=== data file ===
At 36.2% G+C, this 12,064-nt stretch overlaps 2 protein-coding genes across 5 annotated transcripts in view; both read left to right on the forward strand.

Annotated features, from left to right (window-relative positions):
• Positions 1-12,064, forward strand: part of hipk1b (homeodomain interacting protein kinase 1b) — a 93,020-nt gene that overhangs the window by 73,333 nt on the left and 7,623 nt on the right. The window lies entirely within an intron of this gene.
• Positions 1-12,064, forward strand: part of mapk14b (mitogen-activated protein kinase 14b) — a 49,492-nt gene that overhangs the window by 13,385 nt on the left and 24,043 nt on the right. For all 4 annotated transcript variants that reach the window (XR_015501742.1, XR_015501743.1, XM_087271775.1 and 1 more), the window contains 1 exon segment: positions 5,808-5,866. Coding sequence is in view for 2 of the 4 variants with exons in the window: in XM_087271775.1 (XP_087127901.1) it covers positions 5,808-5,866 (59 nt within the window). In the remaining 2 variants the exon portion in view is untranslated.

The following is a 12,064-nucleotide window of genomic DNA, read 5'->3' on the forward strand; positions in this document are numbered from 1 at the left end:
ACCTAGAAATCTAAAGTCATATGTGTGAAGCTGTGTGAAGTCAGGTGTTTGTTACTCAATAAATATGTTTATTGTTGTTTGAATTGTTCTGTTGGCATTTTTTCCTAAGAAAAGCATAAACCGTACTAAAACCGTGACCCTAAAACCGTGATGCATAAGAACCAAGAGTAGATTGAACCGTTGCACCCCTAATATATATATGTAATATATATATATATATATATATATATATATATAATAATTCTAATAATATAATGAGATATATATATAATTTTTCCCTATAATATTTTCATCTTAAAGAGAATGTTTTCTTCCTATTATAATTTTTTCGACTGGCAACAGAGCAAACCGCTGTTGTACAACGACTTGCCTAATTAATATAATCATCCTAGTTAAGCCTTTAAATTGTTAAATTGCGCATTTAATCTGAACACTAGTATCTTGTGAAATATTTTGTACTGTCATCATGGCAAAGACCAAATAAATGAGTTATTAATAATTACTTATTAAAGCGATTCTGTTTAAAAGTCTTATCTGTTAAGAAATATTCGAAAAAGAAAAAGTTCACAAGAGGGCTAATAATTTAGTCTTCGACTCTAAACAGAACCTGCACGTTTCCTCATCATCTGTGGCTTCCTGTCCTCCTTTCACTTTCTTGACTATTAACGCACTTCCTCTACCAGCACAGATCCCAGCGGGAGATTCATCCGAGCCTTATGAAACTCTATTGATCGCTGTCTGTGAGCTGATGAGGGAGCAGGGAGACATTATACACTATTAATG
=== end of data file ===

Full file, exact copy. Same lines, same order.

At 36.2% G+C, this 12,064-nt stretch overlaps 2 protein-coding genes across 5 annotated transcripts in view; both read left to right on the forward strand.

Annotated features, from left to right (window-relative positions):
• Positions 1-12,064, forward strand: part of hipk1b (homeodomain interacting protein kinase 1b) — a 93,020-nt gene that overhangs the window by 73,333 nt on the left and 7,623 nt on the right. The window lies entirely within an intron of this gene.
• Positions 1-12,064, forward strand: part of mapk14b (mitogen-activated protein kinase 14b) — a 49,492-nt gene that overhangs the window by 13,385 nt on the left and 24,043 nt on the right. For all 4 annotated transcript variants that reach the window (XR_015501742.1, XR_015501743.1, XM_087271775.1 and 1 more), the window contains 1 exon segment: positions 5,808-5,866. Coding sequence is in view for 2 of the 4 variants with exons in the window: in XM_087271775.1 (XP_087127901.1) it covers positions 5,808-5,866 (59 nt within the window). In the remaining 2 variants the exon portion in view is untranslated.

The following is a 12,064-nucleotide window of genomic DNA, read 5'->3' on the forward strand; positions in this document are numbered from 1 at the left end:
ACCTAGAAATCTAAAGTCATATGTGTGAAGCTGTGTGAAGTCAGGTGTTTGTTACTCAATAAATATGTTTATTGTTGTTTGAATTGTTCTGTTGGCATTTTTTCCTAAGAAAAGCATAAACCGTACTAAAACCGTGACCCTAAAACCGTGATGCATAAGAACCAAGAGTAGATTGAACCGTTGCACCCCTAATATATATATGTAATATATATATATATATATATATATATATATATAATAATTCTAATAATATAATGAGATATATATATAATTTTTCCCTATAATATTTTCATCTTAAAGAGAATGTTTTCTTCCTATTATAATTTTTTCGACTGGCAACAGAGCAAACCGCTGTTGTACAACGACTTGCCTAATTAATATAATCATCCTAGTTAAGCCTTTAAATTGTTAAATTGCGCATTTAATCTGAACACTAGTATCTTGTGAAATATTTTGTACTGTCATCATGGCAAAGACCAAATAAATGAGTTATTAATAATTACTTATTAAAGCGATTCTGTTTAAAAGTCTTATCTGTTAAGAAATATTCGAAAAAGAAAAAGTTCACAAGAGGGCTAATAATTTAGTCTTCGACTCTAAACAGAACCTGCACGTTTCCTCATCATCTGTGGCTTCCTGTCCTCCTTTCACTTTCTTGACTATTAACGCACTTCCTCTACCAGCACAGATCCCAGCGGGAGATTCATCCGAGCCTTATGAAACTCTATTGATCGCTGTCTGTGAGCTGATGAGGGAGCAGGGAGACATTATACACTATTAATG